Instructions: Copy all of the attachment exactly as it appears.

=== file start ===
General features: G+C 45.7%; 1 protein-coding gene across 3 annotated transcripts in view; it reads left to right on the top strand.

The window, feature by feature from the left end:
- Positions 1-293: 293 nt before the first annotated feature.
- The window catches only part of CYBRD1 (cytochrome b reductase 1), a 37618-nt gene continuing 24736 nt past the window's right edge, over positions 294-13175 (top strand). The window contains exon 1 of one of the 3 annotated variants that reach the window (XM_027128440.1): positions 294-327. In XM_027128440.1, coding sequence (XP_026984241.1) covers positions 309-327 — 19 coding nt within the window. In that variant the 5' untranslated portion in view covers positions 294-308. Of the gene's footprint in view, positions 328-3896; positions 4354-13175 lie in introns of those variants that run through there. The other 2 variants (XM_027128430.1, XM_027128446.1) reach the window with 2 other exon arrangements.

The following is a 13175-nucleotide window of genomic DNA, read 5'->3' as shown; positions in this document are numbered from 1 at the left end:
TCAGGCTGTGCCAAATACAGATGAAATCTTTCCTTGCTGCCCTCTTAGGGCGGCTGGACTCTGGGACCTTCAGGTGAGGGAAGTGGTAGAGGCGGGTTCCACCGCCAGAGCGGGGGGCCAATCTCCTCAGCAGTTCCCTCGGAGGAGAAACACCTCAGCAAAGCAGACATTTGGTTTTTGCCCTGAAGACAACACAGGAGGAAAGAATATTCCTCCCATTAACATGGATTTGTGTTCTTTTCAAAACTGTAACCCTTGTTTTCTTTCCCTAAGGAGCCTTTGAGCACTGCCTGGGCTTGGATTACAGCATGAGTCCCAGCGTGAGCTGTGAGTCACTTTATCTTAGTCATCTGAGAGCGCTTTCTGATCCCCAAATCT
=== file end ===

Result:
General features: G+C 45.7%; 1 protein-coding gene across 3 annotated transcripts in view; it reads left to right on the top strand.

The window, feature by feature from the left end:
- Positions 1-293: 293 nt before the first annotated feature.
- The window catches only part of CYBRD1 (cytochrome b reductase 1), a 37618-nt gene continuing 24736 nt past the window's right edge, over positions 294-13175 (top strand). The window contains exon 1 of one of the 3 annotated variants that reach the window (XM_027128440.1): positions 294-327. In XM_027128440.1, coding sequence (XP_026984241.1) covers positions 309-327 — 19 coding nt within the window. In that variant the 5' untranslated portion in view covers positions 294-308. Of the gene's footprint in view, positions 328-3896; positions 4354-13175 lie in introns of those variants that run through there. The other 2 variants (XM_027128430.1, XM_027128446.1) reach the window with 2 other exon arrangements.

The following is a 13175-nucleotide window of genomic DNA, read 5'->3' as shown; positions in this document are numbered from 1 at the left end:
TCAGGCTGTGCCAAATACAGATGAAATCTTTCCTTGCTGCCCTCTTAGGGCGGCTGGACTCTGGGACCTTCAGGTGAGGGAAGTGGTAGAGGCGGGTTCCACCGCCAGAGCGGGGGGCCAATCTCCTCAGCAGTTCCCTCGGAGGAGAAACACCTCAGCAAAGCAGACATTTGGTTTTTGCCCTGAAGACAACACAGGAGGAAAGAATATTCCTCCCATTAACATGGATTTGTGTTCTTTTCAAAACTGTAACCCTTGTTTTCTTTCCCTAAGGAGCCTTTGAGCACTGCCTGGGCTTGGATTACAGCATGAGTCCCAGCGTGAGCTGTGAGTCACTTTATCTTAGTCATCTGAGAGCGCTTTCTGATCCCCAAATCT